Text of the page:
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Making learning scales tactile and meaningful

Learning sinks in when we do it. That sounds basic, but so many people think it is something that is done to them – the teacher will teach me, that’s how I learn. Well, not really. The teacher presents, facilitates, encourages, fosters, but the learner learns. Only you can do it. Simple and very powerful when you own that. What does that have to do with scales? That is this week’s topic for #MUS654: Scales and the relationships of notes. If it is up to the student to be the active learner, ok, but how can the teacher do her part to guide and present opportunities for comprehension, understanding, context, and application?

How did you learn scales?

Every time I ask a class how they learned scales, someone says the teacher gave them a book and that was it. They just had to read the music in the book and get on with it. Oh, and they learned scales for an exam, no particular other reason.

Sometimes that can lead to leaving a musician with a stunted level of understanding on so many levels – basic theory, more complex harmony, contexts outside their own instrument. So what about that beginning learning? Scales are built on patterns, and they all are made out of the same musical alphabet. I like the idea of experiencing things in different ways – see it, speak about it, read about it, do it, build it, have it be tactile.. and all of those are possible with scales.

‘Playing’ with scales

A couple of years ago I found an app called ‘Visual Scales’. Sadly it is not available any more. I must have downloaded it in a short window. The original version of the app gave you a circle and allowed you to choose which notes were in your scale. It then visually showed you the distance between the notes, both linearly and on a clock face, to show the ongoing context and intervals. Then you could choose to listen to your scale either as individual tones or as a simultaneous chord. It told you what chord it would be if played simultaneously and you could choose to hear it either on piano or guitar. It’s great!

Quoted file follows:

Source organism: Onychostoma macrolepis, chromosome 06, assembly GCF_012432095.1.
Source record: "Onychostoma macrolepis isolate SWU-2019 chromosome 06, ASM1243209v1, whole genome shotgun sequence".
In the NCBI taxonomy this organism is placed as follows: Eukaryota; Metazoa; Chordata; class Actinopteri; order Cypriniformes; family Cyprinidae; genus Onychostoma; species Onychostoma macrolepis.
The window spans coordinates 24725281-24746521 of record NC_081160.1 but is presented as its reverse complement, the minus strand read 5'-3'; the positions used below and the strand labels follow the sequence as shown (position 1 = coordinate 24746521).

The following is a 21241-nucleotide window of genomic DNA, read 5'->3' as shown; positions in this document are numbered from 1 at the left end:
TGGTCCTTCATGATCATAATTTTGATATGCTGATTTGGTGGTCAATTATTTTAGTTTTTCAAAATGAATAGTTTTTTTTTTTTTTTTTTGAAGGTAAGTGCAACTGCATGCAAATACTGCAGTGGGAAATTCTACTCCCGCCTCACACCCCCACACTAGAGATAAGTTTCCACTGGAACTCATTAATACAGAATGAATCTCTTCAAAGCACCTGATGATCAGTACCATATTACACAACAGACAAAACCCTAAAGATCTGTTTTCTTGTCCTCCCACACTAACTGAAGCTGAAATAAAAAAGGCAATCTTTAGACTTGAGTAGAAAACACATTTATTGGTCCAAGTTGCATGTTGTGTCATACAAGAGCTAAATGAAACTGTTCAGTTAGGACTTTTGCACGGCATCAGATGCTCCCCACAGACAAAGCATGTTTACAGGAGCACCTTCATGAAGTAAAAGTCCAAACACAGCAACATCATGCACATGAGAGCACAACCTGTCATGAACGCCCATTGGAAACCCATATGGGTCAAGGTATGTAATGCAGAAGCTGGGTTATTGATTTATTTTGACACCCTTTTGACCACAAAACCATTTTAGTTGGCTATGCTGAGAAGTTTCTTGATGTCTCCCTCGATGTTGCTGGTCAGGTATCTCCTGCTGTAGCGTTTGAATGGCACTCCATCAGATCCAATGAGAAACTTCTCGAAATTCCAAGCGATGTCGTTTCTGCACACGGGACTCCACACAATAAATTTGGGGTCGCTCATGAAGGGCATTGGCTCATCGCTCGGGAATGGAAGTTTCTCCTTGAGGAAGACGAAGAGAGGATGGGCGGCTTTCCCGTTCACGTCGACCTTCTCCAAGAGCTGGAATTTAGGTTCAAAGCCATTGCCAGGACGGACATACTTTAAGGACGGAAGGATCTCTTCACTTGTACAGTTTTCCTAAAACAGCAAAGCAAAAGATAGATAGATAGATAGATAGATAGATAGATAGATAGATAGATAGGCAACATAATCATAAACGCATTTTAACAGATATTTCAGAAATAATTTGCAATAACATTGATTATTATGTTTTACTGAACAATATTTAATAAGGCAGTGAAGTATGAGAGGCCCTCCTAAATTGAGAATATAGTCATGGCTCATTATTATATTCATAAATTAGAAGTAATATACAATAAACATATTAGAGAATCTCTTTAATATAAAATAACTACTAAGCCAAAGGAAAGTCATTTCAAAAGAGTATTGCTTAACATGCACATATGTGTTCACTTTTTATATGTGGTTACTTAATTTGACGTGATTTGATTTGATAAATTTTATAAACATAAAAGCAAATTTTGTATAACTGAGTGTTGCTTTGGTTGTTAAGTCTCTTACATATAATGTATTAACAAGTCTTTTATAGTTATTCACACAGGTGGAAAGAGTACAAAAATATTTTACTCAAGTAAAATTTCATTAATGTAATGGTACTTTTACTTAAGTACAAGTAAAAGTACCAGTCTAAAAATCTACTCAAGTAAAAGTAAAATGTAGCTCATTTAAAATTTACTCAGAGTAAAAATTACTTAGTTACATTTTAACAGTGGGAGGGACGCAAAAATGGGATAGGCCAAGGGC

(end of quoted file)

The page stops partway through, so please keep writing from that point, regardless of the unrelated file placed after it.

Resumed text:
I let my youngest son have a play with it, and he built a scale really quickly. Interestingly, he wasn’t concerned with the intervals at first, but just made different patterns. Visual scales showing scale intervals on a clock face The first one was of evenly spaced notes… Then when he listened he was surprised at how it sounded, and moved the notes around until it made the sounds he was expecting. He had made a whole tone scale, which was new to him before that moment, but because he built it, listened to it, and then changed the orientation of the notes, it meant HE  was active in shaping his learning and it meant something to him. I very much enjoyed observing the process, and for him it was a game. He was allowed to explore, experiment, and I held my tongue and did not tell him what to do. Those little mistakes, mini-failures, when he didn’t build the scale he thought he was building, are very informative. There is an option to have explanations come up for all the bits on screen. I thought GREAT, I can share this app, but then I found it doesn’t exist any more. (drat!)

The good news is that the people who made it ( ) do have another one that is available to download, but it is only available in the US! So I am very sorry for all of us living somewhere else in the world because it looks like a genuinely useful teaching tool. screen-shot-2016-10-03-at-09-15-36The new version is called Visual Guitar 2.0 and it has added some colours to the notes, and a map of the neck of the guitar. That means a student can make the next step in learning and take the abstraction of the scale and put it on the instrument.screen-shot-2016-10-03-at-09-15-48These images were taken from the app website here: – as I can’t access the app in my country! It looks great for people who play guitar, but also incredibly useful for all musicians. I love having a different approach to building scales, and something tactile is good. If you don’t like the idea of using an app, what about lego bricks to represent the different intervals between notes, coins of different value. In the UK we have 1p and 2p coins that work well to show a semitone/half-step and a whole tone/whole step between notes. It is also great fun to give a student a little bag of pennies to take away and play with building scales at home.

Play, do, think, engage, learn.

That’s what it’s about.

I’m off to practise.



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